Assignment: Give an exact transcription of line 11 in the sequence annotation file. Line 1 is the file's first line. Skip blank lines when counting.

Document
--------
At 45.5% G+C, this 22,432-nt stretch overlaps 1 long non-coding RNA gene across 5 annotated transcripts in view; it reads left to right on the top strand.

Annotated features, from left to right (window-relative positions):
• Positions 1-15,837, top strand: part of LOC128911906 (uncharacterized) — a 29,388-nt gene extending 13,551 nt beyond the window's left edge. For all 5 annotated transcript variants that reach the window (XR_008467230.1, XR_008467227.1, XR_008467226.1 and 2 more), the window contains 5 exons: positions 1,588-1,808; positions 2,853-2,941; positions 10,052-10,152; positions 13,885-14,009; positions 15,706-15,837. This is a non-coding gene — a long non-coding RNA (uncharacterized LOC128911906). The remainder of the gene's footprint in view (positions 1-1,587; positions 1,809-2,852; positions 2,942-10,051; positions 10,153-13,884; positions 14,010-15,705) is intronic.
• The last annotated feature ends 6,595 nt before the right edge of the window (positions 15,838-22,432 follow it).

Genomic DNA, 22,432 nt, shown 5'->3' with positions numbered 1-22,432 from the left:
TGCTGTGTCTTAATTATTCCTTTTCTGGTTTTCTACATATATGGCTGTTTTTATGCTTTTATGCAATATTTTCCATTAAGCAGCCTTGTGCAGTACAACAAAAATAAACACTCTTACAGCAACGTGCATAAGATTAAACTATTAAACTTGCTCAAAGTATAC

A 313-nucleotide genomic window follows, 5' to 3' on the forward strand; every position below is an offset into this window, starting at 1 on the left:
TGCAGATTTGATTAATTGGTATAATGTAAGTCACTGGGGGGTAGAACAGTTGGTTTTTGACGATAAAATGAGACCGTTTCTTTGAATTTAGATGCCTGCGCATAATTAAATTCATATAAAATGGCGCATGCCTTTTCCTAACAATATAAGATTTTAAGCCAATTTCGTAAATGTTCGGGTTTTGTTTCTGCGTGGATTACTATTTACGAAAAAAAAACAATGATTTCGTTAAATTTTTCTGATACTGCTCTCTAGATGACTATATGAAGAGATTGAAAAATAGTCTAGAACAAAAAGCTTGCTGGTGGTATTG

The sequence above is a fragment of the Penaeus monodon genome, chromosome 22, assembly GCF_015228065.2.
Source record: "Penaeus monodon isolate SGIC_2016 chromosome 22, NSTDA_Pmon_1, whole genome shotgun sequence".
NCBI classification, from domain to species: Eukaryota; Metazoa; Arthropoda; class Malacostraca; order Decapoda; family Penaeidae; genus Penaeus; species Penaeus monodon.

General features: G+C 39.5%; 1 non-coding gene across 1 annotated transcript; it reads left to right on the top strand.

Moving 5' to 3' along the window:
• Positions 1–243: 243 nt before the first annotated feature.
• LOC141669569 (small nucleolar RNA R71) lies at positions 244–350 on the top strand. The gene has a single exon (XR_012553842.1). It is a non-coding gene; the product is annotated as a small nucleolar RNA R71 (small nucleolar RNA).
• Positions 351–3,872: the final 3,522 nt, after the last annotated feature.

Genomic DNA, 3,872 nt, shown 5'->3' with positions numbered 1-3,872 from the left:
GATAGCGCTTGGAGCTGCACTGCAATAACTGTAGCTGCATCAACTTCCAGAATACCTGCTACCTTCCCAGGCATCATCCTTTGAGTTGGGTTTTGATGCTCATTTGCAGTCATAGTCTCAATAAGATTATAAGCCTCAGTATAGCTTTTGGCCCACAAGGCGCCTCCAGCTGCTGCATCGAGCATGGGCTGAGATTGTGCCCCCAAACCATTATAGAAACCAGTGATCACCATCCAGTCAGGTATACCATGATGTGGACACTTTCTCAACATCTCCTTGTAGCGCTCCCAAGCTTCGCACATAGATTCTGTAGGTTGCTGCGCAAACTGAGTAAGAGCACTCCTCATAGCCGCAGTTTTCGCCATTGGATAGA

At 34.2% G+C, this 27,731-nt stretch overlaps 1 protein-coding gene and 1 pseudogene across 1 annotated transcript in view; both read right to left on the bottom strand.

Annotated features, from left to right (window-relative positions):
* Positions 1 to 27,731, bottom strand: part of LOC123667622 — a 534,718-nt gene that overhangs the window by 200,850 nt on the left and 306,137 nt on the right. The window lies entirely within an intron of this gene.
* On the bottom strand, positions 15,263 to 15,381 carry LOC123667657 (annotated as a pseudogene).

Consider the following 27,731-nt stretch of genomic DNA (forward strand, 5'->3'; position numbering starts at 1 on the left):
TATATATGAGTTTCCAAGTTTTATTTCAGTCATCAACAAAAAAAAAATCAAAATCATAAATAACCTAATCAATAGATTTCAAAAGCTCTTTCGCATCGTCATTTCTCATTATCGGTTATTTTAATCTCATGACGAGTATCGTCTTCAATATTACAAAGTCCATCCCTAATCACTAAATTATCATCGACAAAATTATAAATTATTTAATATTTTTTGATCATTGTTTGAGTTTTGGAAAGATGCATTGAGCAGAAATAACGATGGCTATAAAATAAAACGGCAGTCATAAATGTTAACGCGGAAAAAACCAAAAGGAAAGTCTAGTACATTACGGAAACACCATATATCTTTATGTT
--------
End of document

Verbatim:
NCBI classification, from domain to species: Eukaryota; Metazoa; Arthropoda; class Malacostraca; order Decapoda; family Penaeidae; genus Penaeus; species Penaeus monodon.